It’s fairly common knowledge that Fort Ross in Sonoma County was founded by Russians in the 1800s, when they came to the Pacific Northwest to hunt for furs and to trade with the indigenous people. Fort Ross was actually the southernmost limit of their contact. At Gualala Point Park, just south of the town of Gualala, we came across a group of carved wooden poles erected in 2014 to remember the past and to celebrate the connection between local tribes and the Sakha people. It was a story I had never known before.
Since the sign is difficult to read in the photo I shot with my phone, I’ve transcribed some of the text below.
Sakha on the Sonoma Coast in the 1800’s: Historical records show that at least 16 Sakha people lived at Fort Ross (1812-1842). Serving Russian fur traders as guides across their Siberian homeland, the Sakha were pressed into service in Russian America as hunters, laborers, stockmen, skilled carpenters and shipbuilders. They travelled with the Russian American Company to this coast. While in Alta California, some of the Sakha intermarried with the Kashia, Southern Pomo and Coast Miwok.
Who Are the Sakha and What Is a Sergeh? Indigenous to northeastern Siberia, the Sakha are the northernmost horse breeders in the world, and horses figure prominently their survival. In the Sakha Republic, a Sergeh (pronounced sayr-geh), or hitching post, is placed near each family’s home. Besides its function as a hitching post, the Sergeh represents a world tree — the Tree of Life — and is symbol of the Sakhas’ cultural connection to the natural world and to their ancestors’ traditions. The Sergeh testifies to the desire to survive Siberia’s severe winter climate and other natural obstacles. Ritual ceremonies are held at the installation of each Sergeh, with traditional Sakha blessings, dancing and shamanic rituals.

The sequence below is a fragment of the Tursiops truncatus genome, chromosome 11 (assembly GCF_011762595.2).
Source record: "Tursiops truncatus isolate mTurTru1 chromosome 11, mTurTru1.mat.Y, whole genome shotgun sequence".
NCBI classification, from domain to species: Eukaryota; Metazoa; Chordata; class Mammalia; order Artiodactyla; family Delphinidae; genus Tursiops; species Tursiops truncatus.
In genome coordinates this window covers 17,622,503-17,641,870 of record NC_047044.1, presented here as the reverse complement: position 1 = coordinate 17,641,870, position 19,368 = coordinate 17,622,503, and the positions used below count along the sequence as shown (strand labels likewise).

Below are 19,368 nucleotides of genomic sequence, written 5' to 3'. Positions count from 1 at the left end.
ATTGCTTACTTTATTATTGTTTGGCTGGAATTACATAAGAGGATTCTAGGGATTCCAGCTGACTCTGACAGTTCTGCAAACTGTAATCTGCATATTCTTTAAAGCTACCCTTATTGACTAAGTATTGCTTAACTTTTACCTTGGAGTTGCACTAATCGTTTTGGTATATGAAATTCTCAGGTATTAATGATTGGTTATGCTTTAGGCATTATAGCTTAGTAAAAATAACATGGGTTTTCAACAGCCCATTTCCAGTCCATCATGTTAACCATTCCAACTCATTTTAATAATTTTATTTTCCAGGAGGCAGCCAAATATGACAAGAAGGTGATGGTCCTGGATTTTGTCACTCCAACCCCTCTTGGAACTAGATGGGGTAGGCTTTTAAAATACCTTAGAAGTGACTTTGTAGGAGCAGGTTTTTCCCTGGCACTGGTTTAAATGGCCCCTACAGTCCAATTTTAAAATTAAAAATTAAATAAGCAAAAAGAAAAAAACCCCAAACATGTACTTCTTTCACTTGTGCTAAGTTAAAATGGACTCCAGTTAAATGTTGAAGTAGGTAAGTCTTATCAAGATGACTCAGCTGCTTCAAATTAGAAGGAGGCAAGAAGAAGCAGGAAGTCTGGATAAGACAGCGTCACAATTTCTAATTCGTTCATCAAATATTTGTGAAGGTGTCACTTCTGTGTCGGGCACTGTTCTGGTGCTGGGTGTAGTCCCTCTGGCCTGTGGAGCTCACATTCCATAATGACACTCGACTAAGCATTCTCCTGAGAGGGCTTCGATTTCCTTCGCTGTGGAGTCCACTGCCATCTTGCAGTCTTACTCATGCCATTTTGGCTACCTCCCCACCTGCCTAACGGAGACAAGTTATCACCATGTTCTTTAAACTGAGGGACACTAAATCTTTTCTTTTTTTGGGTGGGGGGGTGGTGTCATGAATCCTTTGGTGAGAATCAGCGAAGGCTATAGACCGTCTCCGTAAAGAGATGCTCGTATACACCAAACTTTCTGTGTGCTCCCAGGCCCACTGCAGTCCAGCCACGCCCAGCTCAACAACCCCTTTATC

The Sakha Honoring Their Ancestors: During the 200th Anniversary of Settlement Ross 2012, carvers from the Sakha Republic in Siberia returned to Fort Ross to carve two Sergeh, according to Sakha tradition, to connect with and honor the spirit their ancestors. One of those was placed at the Timber Cove Inn and the other at the Gualala Arts Center.
Feeling a strong connection to both their ancestors who lived here and the presence of their ancestors’ descendants still in the area, self-funded Sakha delegation returned again to the North Coast. Hoping to reconnect with the local Pomo, the Sakha craftsmen were invited into the Kashia Roundhouse near Stewart’s Point to meet with the Pomo elders.
The Sergeh at Gualala Point Park: Sakha Tuhulgete
The Sergeh location at Gualala Point Park is named “Sakha tuhulgete,” meaning a ceremonial place of the Sakha people. There are three “tuhulgete Sergehs” serving as a model of the universe. The tallest Sergeh is a symbol of the world tree, the axis of the universe. The three together represent the Sakha conception of the three interconnected worlds: upper (inhabited by the nine Sakha deities), middle (inhabited by earthly beings and the spirit of nature), and lower (inhabited by evil spirits).
These carvings are traditional Sakha Sergeh. They were carved onsite in 2014 over a period of three weeks by visiting Sakha Craftsmen: William Yakovlev, Egor Stepanov, Yuri Ksenofontov, Luka Egorov, Andrey Chikachev and Mikhail Ershov.
The intricately carved poles came from 40-foot Douglas fir logs donated locally.